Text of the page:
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The Partnership for Open & Fair Skies has documented more than $25 billion in subsidies that the government of Qatar has provided to its state-owned airline in violation of its Open Skies agreement with the United States. The partnership said it has been working with the U.S. government for almost three years to address the more than $50 billion in rule-breaking subsidies it says the Gulf carriers – the state-owned airlines Emirates, Etihad Airways and Qatar Airways – have received since 2004 from the UAE and Qatar.


Such government subsidies create an uneven playing field that U.S. carriers cannot fairly compete on, according to the airlines and industry stakeholders, and they threaten U.S. jobs supported by the aviation industry. If left unchecked, the Gulf carriers will continue to expand into the United States, putting at risk service to small and medium-sized communities around the country, stakeholders say.
https://transportationtodaynews.com/...line-industry/
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  #11453  
Old 06.03.2018, 09:55
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Re: The Brexit referendum thread: potential consequences for GB, EU and the Brits in

It's not even a British company anymore, should have been wound up due to its insolvent pension scheme.

So a 100% EU company has a problem due to BREXIT, oh dear, what a shame.

Bear in mind since the Right brothers' first flight, total airline profits total Zero in all that time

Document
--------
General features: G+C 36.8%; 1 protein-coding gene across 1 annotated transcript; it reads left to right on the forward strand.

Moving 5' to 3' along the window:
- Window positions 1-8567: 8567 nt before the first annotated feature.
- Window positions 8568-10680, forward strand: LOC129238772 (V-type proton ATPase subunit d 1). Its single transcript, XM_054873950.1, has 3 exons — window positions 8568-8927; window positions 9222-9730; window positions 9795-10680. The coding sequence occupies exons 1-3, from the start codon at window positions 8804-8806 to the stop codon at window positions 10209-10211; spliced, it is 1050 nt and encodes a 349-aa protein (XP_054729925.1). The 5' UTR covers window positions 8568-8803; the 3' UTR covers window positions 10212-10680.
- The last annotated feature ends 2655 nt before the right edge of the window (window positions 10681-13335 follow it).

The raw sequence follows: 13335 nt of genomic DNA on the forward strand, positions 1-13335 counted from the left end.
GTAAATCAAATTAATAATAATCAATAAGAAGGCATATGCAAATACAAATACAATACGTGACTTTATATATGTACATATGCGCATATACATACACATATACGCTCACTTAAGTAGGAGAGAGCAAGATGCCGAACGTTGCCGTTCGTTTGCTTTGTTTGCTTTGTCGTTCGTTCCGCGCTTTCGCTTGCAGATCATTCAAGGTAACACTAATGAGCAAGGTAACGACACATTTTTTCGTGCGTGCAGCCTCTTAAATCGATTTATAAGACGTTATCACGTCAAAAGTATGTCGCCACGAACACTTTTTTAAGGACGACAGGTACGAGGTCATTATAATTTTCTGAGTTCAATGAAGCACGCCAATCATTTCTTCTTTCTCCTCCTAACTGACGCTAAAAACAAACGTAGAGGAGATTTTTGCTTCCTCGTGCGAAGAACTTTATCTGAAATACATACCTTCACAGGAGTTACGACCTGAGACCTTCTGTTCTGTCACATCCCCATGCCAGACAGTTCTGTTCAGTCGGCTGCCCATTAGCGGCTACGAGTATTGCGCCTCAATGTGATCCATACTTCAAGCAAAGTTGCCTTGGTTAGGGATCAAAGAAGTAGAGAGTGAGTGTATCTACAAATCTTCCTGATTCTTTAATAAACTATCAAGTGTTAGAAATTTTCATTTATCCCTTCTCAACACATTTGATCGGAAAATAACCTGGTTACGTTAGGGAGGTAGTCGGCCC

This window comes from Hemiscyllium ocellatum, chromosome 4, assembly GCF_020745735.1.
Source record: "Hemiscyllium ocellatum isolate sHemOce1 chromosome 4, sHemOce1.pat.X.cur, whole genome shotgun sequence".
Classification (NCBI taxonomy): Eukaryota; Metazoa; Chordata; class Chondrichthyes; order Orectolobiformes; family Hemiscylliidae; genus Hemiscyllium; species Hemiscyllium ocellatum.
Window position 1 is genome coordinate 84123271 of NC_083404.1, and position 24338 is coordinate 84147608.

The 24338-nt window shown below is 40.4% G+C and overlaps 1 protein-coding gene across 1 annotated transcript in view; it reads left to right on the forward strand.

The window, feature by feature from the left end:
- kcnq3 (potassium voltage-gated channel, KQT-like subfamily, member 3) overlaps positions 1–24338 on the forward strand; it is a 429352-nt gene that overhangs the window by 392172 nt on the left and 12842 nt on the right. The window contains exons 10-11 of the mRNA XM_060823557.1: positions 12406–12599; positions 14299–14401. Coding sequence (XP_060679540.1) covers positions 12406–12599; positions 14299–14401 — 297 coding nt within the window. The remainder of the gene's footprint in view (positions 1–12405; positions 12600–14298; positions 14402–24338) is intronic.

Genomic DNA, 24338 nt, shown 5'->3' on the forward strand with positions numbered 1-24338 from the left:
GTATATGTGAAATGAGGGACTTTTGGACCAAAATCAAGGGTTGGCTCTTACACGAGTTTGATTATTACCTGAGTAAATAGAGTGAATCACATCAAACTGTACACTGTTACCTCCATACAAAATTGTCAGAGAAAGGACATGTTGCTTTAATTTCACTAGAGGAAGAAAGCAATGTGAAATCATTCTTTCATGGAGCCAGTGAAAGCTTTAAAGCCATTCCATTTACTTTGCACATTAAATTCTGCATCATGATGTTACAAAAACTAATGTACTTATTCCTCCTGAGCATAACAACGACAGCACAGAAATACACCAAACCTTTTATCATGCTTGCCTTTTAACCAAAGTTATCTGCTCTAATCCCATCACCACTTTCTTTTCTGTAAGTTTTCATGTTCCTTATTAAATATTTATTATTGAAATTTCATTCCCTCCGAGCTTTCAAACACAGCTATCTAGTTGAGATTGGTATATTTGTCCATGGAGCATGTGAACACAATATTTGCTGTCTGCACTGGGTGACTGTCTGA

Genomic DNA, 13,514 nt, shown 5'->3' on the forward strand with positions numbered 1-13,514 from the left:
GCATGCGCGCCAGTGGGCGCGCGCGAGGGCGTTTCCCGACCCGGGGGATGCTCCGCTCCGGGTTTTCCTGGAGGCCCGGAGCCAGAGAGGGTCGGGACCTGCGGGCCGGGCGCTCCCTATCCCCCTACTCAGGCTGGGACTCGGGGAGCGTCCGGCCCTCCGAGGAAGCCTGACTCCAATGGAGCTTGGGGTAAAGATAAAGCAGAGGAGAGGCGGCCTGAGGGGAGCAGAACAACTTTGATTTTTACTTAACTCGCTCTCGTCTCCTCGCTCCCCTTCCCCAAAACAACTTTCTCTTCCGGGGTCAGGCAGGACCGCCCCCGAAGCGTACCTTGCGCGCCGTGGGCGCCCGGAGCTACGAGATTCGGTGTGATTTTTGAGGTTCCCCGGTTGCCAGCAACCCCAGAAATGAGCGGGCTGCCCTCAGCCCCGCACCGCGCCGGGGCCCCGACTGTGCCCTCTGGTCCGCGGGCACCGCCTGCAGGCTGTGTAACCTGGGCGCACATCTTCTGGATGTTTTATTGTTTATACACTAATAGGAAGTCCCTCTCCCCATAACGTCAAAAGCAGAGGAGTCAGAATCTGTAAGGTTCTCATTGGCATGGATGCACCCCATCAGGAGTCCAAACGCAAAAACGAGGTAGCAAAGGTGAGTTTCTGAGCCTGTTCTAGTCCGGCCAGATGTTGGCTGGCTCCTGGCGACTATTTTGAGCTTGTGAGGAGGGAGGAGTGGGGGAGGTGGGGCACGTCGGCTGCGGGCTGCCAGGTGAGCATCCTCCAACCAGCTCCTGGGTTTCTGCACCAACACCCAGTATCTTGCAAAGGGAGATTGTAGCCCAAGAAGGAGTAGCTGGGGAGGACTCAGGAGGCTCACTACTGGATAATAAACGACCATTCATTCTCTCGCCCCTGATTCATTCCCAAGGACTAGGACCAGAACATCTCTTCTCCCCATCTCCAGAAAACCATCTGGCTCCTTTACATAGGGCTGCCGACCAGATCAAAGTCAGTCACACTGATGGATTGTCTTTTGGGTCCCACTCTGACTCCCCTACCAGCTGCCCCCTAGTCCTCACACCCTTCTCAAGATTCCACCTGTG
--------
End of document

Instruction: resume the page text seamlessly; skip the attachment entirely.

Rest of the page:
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  #11454  
Old 06.03.2018, 10:02
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Re: The Brexit referendum thread: potential consequences for GB, EU and the Brits in

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I just wonder if the US offers the UK a "non-standard" deal then do their deals with other countries have some kind of "most-favoured" clause which would force the US to offer such countries better deals, and what would then be the implications for a UK/US deal?
Strictly speaking, this deal shouldn't even be offered to the IAG Anglo-Spanish consortium that is BA.

You've got airlines being taken to task by the US for accepting huge government subsidies which have made them industry leaders. The US response to this is to throw their toys out of the pram because they don't allow their national carriers to compete on a level playing field by investing in them.
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  #11455  
Old 06.03.2018, 10:31
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Re: The Brexit referendum thread: potential consequences for GB, EU and the Brits in

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It's not even a British company anymore, should have been wound up due to its insolvent pension scheme.

So a 100% EU company has a problem due to BREXIT, oh dear, what a shame.

Bear in mind since the Right brothers' first flight, total airline profits total Zero in all that time
Care to substantiate that Wright brothers claim? Certainly in the last years this has not been the case.

https://www.statista.com/statistics/...nes-worldwide/
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  #11456  
Old 06.03.2018, 10:41
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Re: The Brexit referendum thread: potential consequences for GB, EU and the Brits in

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Care to substantiate that Wright brothers claim? Certainly in the last years this has not been the case.